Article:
Commentary by Ralf Düster, member of the board of Setlog Holding AG, Bochum, Germany
#stayhome! This was a popular hashtag at the beginning of the lockdown. “We can skype” and “we will e-mail” immediately became the motto of the people working from home. At the same time, futurologists prophezised in front of their laptop cameras: “The economy will be more digital after the corona crisis!“ Yes, it will be. But the central question is: How do companies digitalize? More Skype calls and more e-mails in the “sent folder” are not a sign of an intelligent digitalization strategy. It is still more trying to exstinguish fire – only with more water than before – and not preventing the fire in itself.
Take the consumer goods industry as an example: Industrial and trading companies in this country were unable to prevent the lockdown of suppliers in China, India or Bangladesh. All partners suffered. But the outbreak of the pandemic showed who did their homework – and who didn’t. Digital pioneers were able to inform their supply chain partners in real time about the change from sea to air freight, delivery delays, cancellations, etc. and collaborate successfully. This is done by means of web-based, centralized SCM platforms that make the supply chain transparent to all parties involved. Digital latecomers, on the other hand, extinguished fires day and night – with Skype calls, Excel sheets or e-mails. Home Office brought additional silos and even more media disruptions than before to many companies.
Those who are capable of learning are now following the motto ” never let a good crisis go to waste ” by Winston Churchill. In addition to a digital strategy, this includes the development of emergency scenarios, the analysis of sourcing strategies and suppliers, and the creation of an agile, networked ecosystem. In some industries, logistics will undergo major changes. The automotive industry will presumably operate somewhat more locally, buffer more parts, and no longer fully exploit just-in-time periods. However, the consumer goods industry will continue to have electronics, toys, sporting goods, clothing etc. in the low and medium price segment produced in Asia – and not in Western Europe. The cost advantages are simply too great for that. Whether short or long delivery routes: Only those who master logistics have a good chance of being commercially successful even when the supply chain is interrupted.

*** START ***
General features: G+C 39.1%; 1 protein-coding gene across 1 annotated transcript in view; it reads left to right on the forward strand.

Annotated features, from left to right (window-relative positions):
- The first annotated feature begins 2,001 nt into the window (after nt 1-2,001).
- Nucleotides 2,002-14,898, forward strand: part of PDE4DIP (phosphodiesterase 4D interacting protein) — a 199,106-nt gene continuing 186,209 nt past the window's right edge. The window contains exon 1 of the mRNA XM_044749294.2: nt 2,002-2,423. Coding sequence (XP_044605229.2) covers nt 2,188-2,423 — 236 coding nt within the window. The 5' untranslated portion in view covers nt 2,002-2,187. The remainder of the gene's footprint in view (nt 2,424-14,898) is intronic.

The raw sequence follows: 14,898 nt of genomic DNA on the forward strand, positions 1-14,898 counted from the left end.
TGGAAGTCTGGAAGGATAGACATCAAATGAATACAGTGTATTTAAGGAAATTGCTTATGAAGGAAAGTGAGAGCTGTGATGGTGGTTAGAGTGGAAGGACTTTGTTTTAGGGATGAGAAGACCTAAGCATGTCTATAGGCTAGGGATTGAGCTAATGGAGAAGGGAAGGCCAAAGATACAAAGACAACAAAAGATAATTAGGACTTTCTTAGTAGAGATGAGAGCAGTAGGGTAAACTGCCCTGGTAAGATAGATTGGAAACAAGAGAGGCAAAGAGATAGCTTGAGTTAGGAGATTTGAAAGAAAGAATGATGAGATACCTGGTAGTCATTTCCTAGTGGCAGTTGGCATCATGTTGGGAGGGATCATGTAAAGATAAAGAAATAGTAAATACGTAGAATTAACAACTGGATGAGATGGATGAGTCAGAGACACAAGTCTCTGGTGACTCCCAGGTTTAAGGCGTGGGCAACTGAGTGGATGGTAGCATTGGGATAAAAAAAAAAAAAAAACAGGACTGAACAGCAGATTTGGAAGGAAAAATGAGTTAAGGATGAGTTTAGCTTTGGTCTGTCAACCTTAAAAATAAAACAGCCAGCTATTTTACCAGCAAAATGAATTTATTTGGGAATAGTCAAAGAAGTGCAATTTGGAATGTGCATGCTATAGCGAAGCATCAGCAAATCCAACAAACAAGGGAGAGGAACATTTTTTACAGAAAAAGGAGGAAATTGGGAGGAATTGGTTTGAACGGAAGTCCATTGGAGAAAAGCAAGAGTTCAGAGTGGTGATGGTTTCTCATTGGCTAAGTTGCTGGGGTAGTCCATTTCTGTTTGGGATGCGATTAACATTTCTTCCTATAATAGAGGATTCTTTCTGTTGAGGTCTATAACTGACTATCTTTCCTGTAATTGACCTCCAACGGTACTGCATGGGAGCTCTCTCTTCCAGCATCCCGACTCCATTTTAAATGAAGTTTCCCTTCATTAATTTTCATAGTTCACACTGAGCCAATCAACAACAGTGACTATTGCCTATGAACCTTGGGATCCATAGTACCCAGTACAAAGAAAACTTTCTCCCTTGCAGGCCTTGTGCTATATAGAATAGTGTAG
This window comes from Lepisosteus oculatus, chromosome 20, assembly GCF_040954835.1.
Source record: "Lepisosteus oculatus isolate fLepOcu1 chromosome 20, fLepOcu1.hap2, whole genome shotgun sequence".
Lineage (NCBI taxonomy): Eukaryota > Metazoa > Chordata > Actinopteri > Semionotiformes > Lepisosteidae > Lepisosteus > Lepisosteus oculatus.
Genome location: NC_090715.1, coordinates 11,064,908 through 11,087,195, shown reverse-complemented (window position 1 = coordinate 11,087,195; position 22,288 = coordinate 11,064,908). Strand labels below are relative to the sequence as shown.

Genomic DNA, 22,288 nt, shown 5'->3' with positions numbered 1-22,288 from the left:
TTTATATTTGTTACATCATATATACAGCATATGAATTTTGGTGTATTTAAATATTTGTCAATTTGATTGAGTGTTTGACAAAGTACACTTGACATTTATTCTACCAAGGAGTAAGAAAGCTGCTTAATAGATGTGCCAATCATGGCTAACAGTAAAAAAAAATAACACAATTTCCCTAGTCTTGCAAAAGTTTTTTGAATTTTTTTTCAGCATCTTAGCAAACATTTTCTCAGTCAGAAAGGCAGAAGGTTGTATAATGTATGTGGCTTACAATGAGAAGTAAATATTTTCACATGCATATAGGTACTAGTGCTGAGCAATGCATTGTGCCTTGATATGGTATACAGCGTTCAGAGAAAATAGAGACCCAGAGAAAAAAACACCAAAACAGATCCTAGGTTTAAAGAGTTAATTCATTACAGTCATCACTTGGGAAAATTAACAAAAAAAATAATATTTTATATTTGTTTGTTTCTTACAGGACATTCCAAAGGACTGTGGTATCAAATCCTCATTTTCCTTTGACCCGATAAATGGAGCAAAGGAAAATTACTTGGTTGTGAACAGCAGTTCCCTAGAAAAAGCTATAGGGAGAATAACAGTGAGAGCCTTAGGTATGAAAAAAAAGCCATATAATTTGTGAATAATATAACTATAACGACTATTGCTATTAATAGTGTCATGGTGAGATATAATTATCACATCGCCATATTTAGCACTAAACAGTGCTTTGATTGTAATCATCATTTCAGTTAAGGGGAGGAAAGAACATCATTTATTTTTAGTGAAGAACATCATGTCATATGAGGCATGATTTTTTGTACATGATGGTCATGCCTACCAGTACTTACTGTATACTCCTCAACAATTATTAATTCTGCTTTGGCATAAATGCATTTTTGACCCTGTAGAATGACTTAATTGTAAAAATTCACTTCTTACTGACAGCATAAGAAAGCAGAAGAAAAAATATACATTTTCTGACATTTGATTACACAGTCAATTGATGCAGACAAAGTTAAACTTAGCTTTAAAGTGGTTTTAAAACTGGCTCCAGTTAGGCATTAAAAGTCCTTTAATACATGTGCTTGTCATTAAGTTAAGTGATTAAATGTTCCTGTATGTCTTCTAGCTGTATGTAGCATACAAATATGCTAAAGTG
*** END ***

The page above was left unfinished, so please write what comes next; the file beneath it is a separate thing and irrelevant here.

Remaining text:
Setlog Holding is a provider of tailor-made Supply Chain Management (SCM) solutions. The central product is the cloud-based SCM software OSCA®, which is used by over 150 brands in the apparel, electronics, food, consumer goods and hardware sectors. With the help of OSCA®, companies connect with their customers, suppliers and service providers to optimally coordinate their supply chain, accelerate processes and efficiently manage supply chains.
Setlog GmbH is a 100% subsidiary of Setlog Holding AG. The company was founded in 2001 and is now one of the leading providers of SCM software with over 40,000 users in 92 countries. The software house employs 60 people at its locations in Bochum (headquarters), Cologne and New York. www.setlog.com